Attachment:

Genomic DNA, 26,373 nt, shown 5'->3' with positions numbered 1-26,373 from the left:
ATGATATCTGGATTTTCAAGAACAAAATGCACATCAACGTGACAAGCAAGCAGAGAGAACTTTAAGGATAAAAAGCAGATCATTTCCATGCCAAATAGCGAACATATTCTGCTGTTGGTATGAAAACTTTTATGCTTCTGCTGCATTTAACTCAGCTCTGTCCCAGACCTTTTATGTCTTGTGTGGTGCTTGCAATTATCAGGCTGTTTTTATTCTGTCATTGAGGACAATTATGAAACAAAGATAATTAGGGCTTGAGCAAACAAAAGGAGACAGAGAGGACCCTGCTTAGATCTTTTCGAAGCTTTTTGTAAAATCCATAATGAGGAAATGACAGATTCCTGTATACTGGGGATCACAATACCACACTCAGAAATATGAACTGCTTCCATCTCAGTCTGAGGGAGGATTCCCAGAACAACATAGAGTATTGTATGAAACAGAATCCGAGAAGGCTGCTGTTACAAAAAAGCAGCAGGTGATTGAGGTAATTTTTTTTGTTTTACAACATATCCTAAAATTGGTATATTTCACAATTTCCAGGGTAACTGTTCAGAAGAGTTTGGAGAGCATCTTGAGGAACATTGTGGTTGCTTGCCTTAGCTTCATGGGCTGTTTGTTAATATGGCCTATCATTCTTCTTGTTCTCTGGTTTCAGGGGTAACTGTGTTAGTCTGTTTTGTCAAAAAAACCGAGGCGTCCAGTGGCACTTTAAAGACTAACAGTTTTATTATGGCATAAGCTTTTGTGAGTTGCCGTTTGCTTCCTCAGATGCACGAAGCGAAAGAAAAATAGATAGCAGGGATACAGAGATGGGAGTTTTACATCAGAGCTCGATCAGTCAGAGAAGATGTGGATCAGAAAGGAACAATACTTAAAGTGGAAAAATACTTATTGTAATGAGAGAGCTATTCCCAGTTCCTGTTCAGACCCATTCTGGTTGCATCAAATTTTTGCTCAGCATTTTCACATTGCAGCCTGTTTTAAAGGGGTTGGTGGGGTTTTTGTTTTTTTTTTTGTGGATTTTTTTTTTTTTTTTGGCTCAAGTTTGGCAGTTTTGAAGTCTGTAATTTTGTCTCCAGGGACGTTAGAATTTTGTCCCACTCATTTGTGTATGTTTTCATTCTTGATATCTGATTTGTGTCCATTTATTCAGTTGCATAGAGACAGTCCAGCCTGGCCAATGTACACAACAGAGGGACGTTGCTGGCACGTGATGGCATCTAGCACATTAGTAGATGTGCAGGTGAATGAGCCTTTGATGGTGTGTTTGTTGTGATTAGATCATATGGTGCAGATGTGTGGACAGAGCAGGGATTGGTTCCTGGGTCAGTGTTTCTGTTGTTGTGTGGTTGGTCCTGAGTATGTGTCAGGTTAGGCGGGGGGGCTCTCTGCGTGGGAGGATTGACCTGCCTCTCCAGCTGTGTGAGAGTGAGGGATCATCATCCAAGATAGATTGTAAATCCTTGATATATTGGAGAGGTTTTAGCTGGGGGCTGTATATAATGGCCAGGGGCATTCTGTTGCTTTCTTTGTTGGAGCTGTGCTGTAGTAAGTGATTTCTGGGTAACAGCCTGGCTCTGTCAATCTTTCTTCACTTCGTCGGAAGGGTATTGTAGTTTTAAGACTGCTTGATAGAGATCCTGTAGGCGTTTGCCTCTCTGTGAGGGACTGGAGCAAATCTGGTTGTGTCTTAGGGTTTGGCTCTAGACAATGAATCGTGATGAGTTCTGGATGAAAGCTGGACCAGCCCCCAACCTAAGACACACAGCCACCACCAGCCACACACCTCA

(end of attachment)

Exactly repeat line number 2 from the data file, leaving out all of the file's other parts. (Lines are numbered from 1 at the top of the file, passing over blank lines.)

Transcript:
ATGATATCTGGATTTTCAAGAACAAAATGCACATCAACGTGACAAGCAAGCAGAGAGAACTTTAAGGATAAAAAGCAGATCATTTCCATGCCAAATAGCGAACATATTCTGCTGTTGGTATGAAAACTTTTATGCTTCTGCTGCATTTAACTCAGCTCTGTCCCAGACCTTTTATGTCTTGTGTGGTGCTTGCAATTATCAGGCTGTTTTTATTCTGTCATTGAGGACAATTATGAAACAAAGATAATTAGGGCTTGAGCAAACAAAAGGAGACAGAGAGGACCCTGCTTAGATCTTTTCGAAGCTTTTTGTAAAATCCATAATGAGGAAATGACAGATTCCTGTATACTGGGGATCACAATACCACACTCAGAAATATGAACTGCTTCCATCTCAGTCTGAGGGAGGATTCCCAGAACAACATAGAGTATTGTATGAAACAGAATCCGAGAAGGCTGCTGTTACAAAAAAGCAGCAGGTGATTGAGGTAATTTTTTTTGTTTTACAACATATCCTAAAATTGGTATATTTCACAATTTCCAGGGTAACTGTTCAGAAGAGTTTGGAGAGCATCTTGAGGAACATTGTGGTTGCTTGCCTTAGCTTCATGGGCTGTTTGTTAATATGGCCTATCATTCTTCTTGTTCTCTGGTTTCAGGGGTAACTGTGTTAGTCTGTTTTGTCAAAAAAACCGAGGCGTCCAGTGGCACTTTAAAGACTAACAGTTTTATTATGGCATAAGCTTTTGTGAGTTGCCGTTTGCTTCCTCAGATGCACGAAGCGAAAGAAAAATAGATAGCAGGGATACAGAGATGGGAGTTTTACATCAGAGCTCGATCAGTCAGAGAAGATGTGGATCAGAAAGGAACAATACTTAAAGTGGAAAAATACTTATTGTAATGAGAGAGCTATTCCCAGTTCCTGTTCAGACCCATTCTGGTTGCATCAAATTTTTGCTCAGCATTTTCACATTGCAGCCTGTTTTAAAGGGGTTGGTGGGGTTTTTGTTTTTTTTTTTGTGGATTTTTTTTTTTTTTTTGGCTCAAGTTTGGCAGTTTTGAAGTCTGTAATTTTGTCTCCAGGGACGTTAGAATTTTGTCCCACTCATTTGTGTATGTTTTCATTCTTGATATCTGATTTGTGTCCATTTATTCAGTTGCATAGAGACAGTCCAGCCTGGCCAATGTACACAACAGAGGGACGTTGCTGGCACGTGATGGCATCTAGCACATTAGTAGATGTGCAGGTGAATGAGCCTTTGATGGTGTGTTTGTTGTGATTAGATCATATGGTGCAGATGTGTGGACAGAGCAGGGATTGGTTCCTGGGTCAGTGTTTCTGTTGTTGTGTGGTTGGTCCTGAGTATGTGTCAGGTTAGGCGGGGGGGCTCTCTGCGTGGGAGGATTGACCTGCCTCTCCAGCTGTGTGAGAGTGAGGGATCATCATCCAAGATAGATTGTAAATCCTTGATATATTGGAGAGGTTTTAGCTGGGGGCTGTATATAATGGCCAGGGGCATTCTGTTGCTTTCTTTGTTGGAGCTGTGCTGTAGTAAGTGATTTCTGGGTAACAGCCTGGCTCTGTCAATCTTTCTTCACTTCGTCGGAAGGGTATTGTAGTTTTAAGACTGCTTGATAGAGATCCTGTAGGCGTTTGCCTCTCTGTGAGGGACTGGAGCAAATCTGGTTGTGTCTTAGGGTTTGGCTCTAGACAATGAATCGTGATGAGTTCTGGATGAAAGCTGGACCAGCCCCCAACCTAAGACACACAGCCACCACCAGCCACACACCTCA